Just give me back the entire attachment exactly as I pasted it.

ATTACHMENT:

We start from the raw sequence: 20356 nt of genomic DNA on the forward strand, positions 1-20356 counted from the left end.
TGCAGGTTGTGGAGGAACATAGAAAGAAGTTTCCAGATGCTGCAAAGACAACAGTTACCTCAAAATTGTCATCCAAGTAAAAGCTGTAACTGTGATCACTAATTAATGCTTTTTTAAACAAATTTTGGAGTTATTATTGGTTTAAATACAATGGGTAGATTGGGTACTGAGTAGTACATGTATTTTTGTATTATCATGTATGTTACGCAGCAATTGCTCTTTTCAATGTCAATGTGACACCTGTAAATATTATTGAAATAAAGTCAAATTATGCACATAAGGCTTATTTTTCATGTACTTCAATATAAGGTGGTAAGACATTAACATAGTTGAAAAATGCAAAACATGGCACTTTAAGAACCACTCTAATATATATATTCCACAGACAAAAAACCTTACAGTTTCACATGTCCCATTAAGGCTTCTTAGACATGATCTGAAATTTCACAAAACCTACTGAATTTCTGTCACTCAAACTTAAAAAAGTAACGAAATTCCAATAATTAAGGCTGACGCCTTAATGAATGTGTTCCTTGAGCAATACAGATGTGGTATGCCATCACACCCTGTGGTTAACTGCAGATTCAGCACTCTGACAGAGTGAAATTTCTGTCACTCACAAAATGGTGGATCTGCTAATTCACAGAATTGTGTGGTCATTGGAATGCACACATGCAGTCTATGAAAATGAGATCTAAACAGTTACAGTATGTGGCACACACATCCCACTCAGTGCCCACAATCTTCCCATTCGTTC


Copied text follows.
We start from the raw sequence: 20356 nt of genomic DNA on the forward strand, positions 1-20356 counted from the left end.
TGCAGGTTGTGGAGGAACATAGAAAGAAGTTTCCAGATGCTGCAAAGACAACAGTTACCTCAAAATTGTCATCCAAGTAAAAGCTGTAACTGTGATCACTAATTAATGCTTTTTTAAACAAATTTTGGAGTTATTATTGGTTTAAATACAATGGGTAGATTGGGTACTGAGTAGTACATGTATTTTTGTATTATCATGTATGTTACGCAGCAATTGCTCTTTTCAATGTCAATGTGACACCTGTAAATATTATTGAAATAAAGTCAAATTATGCACATAAGGCTTATTTTTCATGTACTTCAATATAAGGTGGTAAGACATTAACATAGTTGAAAAATGCAAAACATGGCACTTTAAGAACCACTCTAATATATATATTCCACAGACAAAAAACCTTACAGTTTCACATGTCCCATTAAGGCTTCTTAGACATGATCTGAAATTTCACAAAACCTACTGAATTTCTGTCACTCAAACTTAAAAAAGTAACGAAATTCCAATAATTAAGGCTGACGCCTTAATGAATGTGTTCCTTGAGCAATACAGATGTGGTATGCCATCACACCCTGTGGTTAACTGCAGATTCAGCACTCTGACAGAGTGAAATTTCTGTCACTCACAAAATGGTGGATCTGCTAATTCACAGAATTGTGTGGTCATTGGAATGCACACATGCAGTCTATGAAAATGAGATCTAAACAGTTACAGTATGTGGCACACACATCCCACTCAGTGCCCACAATCTTCCCATTCGTTC